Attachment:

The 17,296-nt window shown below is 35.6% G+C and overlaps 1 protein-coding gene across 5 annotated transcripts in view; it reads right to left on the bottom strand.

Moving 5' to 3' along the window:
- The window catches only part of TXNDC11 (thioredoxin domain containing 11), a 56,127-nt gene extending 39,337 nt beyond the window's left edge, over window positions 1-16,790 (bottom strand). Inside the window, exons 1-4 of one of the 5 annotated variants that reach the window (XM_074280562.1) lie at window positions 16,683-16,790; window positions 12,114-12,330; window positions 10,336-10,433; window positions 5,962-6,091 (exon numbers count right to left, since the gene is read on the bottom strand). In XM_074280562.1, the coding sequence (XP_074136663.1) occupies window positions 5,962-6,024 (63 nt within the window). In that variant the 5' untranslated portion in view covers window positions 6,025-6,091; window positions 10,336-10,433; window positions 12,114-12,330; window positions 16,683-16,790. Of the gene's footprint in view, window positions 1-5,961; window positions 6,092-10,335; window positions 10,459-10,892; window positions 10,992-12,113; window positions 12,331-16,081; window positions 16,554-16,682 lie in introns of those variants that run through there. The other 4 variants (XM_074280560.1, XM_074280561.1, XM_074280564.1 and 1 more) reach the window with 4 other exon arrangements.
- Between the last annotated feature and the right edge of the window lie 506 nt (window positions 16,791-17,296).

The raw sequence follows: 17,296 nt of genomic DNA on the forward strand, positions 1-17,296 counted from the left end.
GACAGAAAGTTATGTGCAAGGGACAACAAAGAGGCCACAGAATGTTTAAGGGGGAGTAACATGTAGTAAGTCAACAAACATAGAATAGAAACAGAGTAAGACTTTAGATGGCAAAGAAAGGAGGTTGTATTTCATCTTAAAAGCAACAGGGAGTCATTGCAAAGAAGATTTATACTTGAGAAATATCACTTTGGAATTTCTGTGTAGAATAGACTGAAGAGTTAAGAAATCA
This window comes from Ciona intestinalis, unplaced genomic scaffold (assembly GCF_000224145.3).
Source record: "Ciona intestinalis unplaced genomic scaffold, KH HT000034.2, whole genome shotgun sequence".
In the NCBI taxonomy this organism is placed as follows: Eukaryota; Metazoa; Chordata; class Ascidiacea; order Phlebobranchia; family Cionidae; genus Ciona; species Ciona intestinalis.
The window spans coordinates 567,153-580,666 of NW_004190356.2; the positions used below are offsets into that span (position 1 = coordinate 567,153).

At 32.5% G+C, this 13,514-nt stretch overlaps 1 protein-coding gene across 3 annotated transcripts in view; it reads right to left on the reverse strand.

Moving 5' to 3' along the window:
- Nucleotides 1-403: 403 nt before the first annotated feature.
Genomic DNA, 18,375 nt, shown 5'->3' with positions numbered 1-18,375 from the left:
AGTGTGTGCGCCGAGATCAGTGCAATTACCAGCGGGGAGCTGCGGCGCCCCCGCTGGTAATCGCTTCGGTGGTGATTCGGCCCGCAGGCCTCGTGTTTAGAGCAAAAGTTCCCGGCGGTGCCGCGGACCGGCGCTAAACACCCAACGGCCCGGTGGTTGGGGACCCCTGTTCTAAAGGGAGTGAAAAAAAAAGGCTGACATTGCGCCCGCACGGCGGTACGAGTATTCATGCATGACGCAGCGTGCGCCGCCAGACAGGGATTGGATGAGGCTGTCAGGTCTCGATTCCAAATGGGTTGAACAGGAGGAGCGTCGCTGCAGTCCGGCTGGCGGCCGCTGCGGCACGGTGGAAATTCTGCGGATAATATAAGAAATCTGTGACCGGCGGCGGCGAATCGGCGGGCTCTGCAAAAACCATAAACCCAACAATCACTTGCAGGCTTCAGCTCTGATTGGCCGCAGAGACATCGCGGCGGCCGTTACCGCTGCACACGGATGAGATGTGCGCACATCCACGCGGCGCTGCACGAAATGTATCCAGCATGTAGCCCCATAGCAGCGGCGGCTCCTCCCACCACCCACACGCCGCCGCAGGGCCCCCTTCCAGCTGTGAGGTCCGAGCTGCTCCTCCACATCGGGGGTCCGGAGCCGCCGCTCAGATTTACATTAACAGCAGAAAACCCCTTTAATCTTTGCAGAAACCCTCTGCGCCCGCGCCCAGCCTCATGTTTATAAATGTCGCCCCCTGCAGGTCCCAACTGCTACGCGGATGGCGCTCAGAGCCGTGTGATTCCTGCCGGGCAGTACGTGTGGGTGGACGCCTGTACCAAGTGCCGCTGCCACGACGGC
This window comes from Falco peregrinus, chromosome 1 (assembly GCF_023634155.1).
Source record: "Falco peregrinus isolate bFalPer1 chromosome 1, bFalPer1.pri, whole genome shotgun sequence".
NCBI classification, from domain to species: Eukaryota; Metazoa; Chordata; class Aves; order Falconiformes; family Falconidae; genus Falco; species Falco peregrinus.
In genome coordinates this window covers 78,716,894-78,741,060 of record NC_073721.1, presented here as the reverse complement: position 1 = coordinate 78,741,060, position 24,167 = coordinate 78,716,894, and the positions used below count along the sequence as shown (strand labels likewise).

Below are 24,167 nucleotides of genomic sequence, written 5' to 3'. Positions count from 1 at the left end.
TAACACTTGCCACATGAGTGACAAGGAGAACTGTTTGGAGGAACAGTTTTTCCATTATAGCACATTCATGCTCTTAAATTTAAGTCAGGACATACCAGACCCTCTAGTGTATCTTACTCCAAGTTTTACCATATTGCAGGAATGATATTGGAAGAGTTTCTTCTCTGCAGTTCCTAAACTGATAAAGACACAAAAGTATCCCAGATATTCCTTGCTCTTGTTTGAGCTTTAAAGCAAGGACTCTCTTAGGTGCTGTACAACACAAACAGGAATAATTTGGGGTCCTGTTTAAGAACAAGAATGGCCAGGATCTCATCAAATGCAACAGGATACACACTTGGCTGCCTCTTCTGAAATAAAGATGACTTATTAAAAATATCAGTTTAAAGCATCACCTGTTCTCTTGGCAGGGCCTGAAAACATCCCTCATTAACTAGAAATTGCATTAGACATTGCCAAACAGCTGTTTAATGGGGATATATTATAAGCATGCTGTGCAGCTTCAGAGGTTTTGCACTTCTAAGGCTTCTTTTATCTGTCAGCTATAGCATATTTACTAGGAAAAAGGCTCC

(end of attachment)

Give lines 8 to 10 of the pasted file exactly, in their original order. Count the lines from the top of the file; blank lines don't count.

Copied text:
Source record: "Ciona intestinalis unplaced genomic scaffold, KH HT000034.2, whole genome shotgun sequence".
In the NCBI taxonomy this organism is placed as follows: Eukaryota; Metazoa; Chordata; class Ascidiacea; order Phlebobranchia; family Cionidae; genus Ciona; species Ciona intestinalis.
The window spans coordinates 567,153-580,666 of NW_004190356.2; the positions used below are offsets into that span (position 1 = coordinate 567,153).